If it's time to cancel service with TELUS, our guide is here to help.

Whatever your reasons are for leaving your service provider, you should know in advance how to cancel your contract with minimal damage. Time and money are things you don't want to waste when the time comes to leave your service term. All Canadian carriers are required to follow the same rules when it comes to contract cancellations, so here's a breakdown of what to expect if and when you decide to cancel TELUS.

What kind of fees will I have to pay when I cancel my service?

In June 2015, The Wireless Code, created by the Canadian Radio-television and Telecommunications Commission (CRTC), spelled out the rules for wireless carriers across Canada. According to this document, here's what you need to know when cancelling a cell contract:

  • Three-year contracts are a thing of the past (even if you signed one before June 2015).
  • The 30-day notice to cancel your contract is gone.
  • Cancellation fees cannot be charged (just device subsidy fees).

These rules apply to major Canadian carriers like TELUS, as well as their subsidiary, Koodo. If you've had your device for less than 24 months, the only payment you will owe your carrier at the time of cancellation is your phone's device subsidy.

What is a device subsidy?

A device subsidy can be explained through a simple equation:

  • Device subsidy = phone cost - initial payment

Let's say you want to get a new HTC 10, and the phone costs $1,000. TELUS will sell it to you for a $500 initial payment. Then, they will give you a $500 subsidy to make up the rest of the cost of the phone if you sign a two-year wireless plan. In the case of this example, the device subsidy would be $500.

Does the subsidy always stay the same?

No, it does not. As per the CRTC rules, your device subsidy needs to go down in equal increments every month up to 24 months. After two years, the device subsidy must be $0. You can now figure out exactly how much your device subsidy will go down each month.

  • Subsidy per month = device subsidy / 24

If we use the previous example, the equation looks like this:

  • $20.83 = $500 / 24

How much will I have to pay in order to cancel my service with Telus?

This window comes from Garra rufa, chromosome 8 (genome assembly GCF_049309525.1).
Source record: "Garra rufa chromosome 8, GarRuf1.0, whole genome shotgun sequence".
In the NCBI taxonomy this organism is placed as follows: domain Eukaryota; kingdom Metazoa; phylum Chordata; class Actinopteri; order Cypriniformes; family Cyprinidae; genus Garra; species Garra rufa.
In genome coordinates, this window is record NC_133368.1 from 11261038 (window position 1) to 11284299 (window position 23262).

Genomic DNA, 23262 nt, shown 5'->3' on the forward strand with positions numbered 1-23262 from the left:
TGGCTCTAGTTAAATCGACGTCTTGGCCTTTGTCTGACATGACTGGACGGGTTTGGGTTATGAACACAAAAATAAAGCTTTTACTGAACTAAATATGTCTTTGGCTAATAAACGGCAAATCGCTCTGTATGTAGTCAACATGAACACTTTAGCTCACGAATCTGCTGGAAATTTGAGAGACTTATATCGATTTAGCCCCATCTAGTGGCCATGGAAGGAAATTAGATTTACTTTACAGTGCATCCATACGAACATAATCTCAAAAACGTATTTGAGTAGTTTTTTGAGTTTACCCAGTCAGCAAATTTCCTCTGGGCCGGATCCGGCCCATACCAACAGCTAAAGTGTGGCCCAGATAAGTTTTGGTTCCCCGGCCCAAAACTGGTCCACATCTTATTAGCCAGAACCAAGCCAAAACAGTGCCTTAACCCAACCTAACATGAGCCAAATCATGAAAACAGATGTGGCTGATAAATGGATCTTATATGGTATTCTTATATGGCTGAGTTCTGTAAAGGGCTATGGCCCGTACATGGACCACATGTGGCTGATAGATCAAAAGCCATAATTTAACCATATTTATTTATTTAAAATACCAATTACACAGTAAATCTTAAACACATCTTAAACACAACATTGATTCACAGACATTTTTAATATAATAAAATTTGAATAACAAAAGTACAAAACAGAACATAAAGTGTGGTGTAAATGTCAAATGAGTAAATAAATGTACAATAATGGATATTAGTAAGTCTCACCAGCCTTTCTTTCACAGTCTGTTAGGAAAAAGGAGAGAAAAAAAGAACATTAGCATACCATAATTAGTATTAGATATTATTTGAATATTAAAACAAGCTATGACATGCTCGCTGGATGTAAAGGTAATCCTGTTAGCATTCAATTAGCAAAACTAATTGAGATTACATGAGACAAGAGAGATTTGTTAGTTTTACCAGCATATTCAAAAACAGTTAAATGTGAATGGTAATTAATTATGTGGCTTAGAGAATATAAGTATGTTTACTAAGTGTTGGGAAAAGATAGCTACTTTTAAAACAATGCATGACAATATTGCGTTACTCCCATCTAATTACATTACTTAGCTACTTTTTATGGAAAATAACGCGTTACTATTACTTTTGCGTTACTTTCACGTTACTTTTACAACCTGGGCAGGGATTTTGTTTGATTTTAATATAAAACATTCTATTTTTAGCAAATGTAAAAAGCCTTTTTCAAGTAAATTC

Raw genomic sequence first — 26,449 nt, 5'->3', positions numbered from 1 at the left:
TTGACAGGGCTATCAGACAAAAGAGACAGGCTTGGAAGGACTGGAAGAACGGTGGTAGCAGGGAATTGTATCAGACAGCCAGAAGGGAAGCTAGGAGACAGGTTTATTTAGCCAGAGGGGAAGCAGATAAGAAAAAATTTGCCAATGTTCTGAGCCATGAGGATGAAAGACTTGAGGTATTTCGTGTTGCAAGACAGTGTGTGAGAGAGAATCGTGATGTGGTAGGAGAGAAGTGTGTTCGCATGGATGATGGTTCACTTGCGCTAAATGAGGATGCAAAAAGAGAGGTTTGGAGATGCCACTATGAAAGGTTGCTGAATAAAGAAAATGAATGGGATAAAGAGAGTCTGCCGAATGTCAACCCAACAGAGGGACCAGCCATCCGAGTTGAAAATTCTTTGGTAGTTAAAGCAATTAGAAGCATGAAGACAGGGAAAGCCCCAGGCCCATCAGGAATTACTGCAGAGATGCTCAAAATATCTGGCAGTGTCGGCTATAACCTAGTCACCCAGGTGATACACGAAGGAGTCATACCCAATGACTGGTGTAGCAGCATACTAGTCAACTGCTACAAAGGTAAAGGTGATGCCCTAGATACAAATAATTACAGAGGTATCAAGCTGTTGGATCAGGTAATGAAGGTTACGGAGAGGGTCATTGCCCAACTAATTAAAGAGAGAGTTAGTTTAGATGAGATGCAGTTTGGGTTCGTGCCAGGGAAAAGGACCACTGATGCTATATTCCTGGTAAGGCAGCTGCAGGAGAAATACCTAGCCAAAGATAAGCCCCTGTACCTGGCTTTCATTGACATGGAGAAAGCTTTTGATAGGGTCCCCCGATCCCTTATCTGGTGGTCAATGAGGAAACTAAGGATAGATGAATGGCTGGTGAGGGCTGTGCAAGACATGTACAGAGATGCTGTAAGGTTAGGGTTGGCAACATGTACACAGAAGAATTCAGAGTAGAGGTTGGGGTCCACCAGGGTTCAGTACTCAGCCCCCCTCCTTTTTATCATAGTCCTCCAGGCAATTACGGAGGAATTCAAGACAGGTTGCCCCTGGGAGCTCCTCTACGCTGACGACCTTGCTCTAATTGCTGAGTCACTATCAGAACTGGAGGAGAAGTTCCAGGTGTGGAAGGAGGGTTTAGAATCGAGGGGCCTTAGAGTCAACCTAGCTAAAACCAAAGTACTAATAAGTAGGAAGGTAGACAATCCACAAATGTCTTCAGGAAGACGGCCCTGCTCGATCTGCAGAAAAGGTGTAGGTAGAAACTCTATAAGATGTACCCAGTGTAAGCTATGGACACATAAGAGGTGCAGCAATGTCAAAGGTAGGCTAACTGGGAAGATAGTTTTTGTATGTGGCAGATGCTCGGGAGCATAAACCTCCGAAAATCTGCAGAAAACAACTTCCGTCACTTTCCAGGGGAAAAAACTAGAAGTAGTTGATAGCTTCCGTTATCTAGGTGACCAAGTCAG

If you are leaving your contract before the two-year mark, use this formula to figure out how much your remaining device subsidy will be.

  • Remaining device subsidy = subsidy per month x number of months left on contract

Staying with our example digits, let's say you want to cancel your contract with TELUS after six months. This means you have 18 months remaining for your device subsidy.

  • $374.94 = 20.83 x 18

Is there a way I can avoid paying these fees?

While there aren't any definitive guarantees, you might try a few of these suggestions:

Poor service

If you have some examples of instances where TELUS failed you, or you had consistent issues during your service term, now would be the time to bring them up. Remember that a contract also holds your carrier accountable, and it's possible that they have breached it and are willing to compensate you.

New provider pays the fees

When you're shopping around for your next carrier, ask if they would be prepared to pay any of your remaining balance with TELUS.

What is the easiest way to get out of a contract?

It's possible that when you call to cancel your contract, the TELUS representative will try to offer you some incentives to stay with them. if you're determined to go to another carrier, tell TELUS that you are leaving the country, or moving to a region where their service won't be available. This will put a stop to their attempts to keep you as a customer, and let you pay your subsidy balance without further hassle.

The bottom line

Ultimately, the way to leave your contract with the least financial damage is to wait it out, if you can. The fewer the months remaining on your two-year contract, the lower your device subsidy balance will be. It's also important to remember that, if it's been more than 24 months, TELUS can't charge you anything when you cancel their service.